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6-8 > Weather
Grade level: 6-8 Subject: Weather Duration: Two class periods
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Objectives | Materials | Procedures | Adaptations | Discussion Questions | Evaluation | Extensions | Suggested Readings | Links | Vocabulary | Academic Standards | Credit
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Objectives
 



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Raging Planet: Avalanche




Students will understand the following:
1. Friction between snow or rocks and the underlying ground holds the snow or rocks in place on a slope, preventing avalanches and landslides.
2. In order for an avalanche or landslide to occur, friction must be overcome.
3. Substances that overcome friction, causing avalanches and landslides, are calledlubricants;they include water, ice, and sand.
4. Lubricants make the underlying surface slippery and provide a cushion for snow or rocks to move over.
5. The flatter or rounder the dry lubricant, the more slippery it makes the underlying surface.
Materials

Provide the following materials for each group:
Old textbook
Plastic bag
Half-meter piece of wood about 30 centimeters wide
Meterstick
Newspaper
Tape
Talcum powder
Sand
Pebbles
Marbles
Procedures

1. Ask your students if they can define the termsavalancheandlandslide. Make sure they understand that in an avalanche deep snow that has been lying on a slope breaks free from the underlying surface and crashes down the slope; a landslide is a similar phenomenon, involving rocks instead of snow. Students should know that both are potentially destructive and dangerous.
2. Ask students to think about the possible causes of an avalanche or landslide. Start them off by asking them to imagine a steep mountainside covered with snow. For weeks, the snow remains on the mountainside without moving. Then, one day, an avalanche occurs. Something must have changed, since things that are stationary do not begin to move for no reason at all. What changes could have caused the avalanche?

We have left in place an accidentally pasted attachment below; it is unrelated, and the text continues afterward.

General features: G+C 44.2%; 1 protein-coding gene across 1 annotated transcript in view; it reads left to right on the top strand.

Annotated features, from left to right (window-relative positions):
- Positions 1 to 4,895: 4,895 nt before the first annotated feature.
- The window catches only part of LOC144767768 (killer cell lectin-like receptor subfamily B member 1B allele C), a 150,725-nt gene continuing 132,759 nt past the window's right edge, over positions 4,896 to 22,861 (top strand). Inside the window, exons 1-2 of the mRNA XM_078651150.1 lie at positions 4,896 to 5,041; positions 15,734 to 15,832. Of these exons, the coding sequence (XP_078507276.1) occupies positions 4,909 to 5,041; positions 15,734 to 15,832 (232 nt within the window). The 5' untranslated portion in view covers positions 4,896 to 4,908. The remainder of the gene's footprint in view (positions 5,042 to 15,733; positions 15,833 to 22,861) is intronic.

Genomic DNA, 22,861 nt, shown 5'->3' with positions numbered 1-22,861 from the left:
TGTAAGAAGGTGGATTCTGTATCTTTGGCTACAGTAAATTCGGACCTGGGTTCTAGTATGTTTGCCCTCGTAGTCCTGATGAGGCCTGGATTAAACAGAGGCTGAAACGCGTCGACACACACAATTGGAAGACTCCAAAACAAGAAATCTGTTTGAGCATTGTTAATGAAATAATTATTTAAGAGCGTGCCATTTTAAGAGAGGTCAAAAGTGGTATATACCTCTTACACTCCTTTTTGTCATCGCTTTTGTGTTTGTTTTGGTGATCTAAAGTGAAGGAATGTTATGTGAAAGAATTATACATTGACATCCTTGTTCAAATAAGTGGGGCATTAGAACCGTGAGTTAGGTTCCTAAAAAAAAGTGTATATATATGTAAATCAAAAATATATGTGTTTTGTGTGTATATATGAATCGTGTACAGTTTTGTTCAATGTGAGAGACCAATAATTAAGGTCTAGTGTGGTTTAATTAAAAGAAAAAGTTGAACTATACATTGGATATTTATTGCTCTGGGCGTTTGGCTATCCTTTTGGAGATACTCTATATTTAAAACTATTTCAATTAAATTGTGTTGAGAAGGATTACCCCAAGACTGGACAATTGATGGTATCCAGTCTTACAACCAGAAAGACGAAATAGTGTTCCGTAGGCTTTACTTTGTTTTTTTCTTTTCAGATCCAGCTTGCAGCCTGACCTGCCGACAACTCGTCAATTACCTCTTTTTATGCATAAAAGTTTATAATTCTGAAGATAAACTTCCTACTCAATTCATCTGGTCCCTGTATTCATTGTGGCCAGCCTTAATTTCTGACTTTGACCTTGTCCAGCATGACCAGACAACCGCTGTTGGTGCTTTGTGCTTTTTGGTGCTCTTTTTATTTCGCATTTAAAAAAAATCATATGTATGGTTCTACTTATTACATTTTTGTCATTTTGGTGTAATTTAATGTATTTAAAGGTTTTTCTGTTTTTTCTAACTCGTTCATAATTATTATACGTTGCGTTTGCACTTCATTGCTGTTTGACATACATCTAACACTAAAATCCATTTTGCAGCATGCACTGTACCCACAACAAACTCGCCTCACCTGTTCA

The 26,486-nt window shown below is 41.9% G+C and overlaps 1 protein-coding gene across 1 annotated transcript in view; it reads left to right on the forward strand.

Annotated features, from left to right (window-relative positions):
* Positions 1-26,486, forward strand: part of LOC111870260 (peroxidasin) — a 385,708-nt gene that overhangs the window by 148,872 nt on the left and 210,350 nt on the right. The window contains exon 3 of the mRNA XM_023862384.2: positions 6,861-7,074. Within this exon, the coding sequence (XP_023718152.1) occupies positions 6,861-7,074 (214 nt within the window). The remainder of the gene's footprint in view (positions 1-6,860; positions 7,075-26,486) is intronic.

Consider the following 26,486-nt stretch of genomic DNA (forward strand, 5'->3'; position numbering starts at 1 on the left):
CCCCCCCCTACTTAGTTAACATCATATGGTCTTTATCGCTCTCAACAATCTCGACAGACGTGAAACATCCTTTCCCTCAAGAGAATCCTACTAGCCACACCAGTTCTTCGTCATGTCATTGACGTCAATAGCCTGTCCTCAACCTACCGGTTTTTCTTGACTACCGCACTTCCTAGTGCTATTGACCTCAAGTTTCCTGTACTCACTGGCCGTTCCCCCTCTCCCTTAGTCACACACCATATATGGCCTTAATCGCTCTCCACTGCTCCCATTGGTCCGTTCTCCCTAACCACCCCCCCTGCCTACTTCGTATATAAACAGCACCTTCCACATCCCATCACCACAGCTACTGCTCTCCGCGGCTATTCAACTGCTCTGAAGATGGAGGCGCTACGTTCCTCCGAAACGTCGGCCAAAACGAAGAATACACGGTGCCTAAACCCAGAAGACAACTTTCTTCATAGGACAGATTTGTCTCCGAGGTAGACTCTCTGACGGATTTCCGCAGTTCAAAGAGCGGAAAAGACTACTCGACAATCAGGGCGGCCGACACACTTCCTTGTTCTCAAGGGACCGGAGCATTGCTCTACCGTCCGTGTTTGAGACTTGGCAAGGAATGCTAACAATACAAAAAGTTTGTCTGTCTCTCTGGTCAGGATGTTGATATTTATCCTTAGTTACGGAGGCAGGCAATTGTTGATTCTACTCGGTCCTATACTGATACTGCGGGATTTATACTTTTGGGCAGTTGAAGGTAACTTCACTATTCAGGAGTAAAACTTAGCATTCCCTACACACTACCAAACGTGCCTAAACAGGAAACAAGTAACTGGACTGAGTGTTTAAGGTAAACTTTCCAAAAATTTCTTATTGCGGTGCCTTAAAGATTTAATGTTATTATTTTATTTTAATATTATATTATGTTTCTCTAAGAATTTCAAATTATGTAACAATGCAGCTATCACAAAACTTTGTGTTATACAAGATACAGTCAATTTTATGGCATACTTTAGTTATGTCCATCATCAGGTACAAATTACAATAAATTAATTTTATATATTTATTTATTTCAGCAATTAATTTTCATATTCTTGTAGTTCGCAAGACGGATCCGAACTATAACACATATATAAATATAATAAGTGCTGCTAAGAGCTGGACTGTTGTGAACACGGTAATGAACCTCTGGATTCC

3. Tell your students that they are going to perform an experiment that might help them answer the question or confirm the answers that they have formulated. Then divide the class into groups to carry out the experiment.
4. Distribute materials to each group.
5. Have students fold up the newspaper and tape it to the floor to catch any debris.
6. Instruct students to place the piece of wood flat on the floor on top of the paper, and then stand the meterstick with the 0 end down at one end of the board.
7. Next, students should place the book on the board near the meterstick.
8. One student can then slowly lift the end of the board, causing the board to slope, until the book begins to slip.
9. Another student in the group should record the height of the board at the moment the book began slipping down the slope.
10. Have students repeat the experiment after putting talcum powder, then sand, then pebbles, then marbles beneath the book, each time recording the height of the board when the book begins to slip.
11. Discuss with the class the results of the experiment. Can students explain why the book began to slip with the end of the board at a lower level when talcum or other substances were added?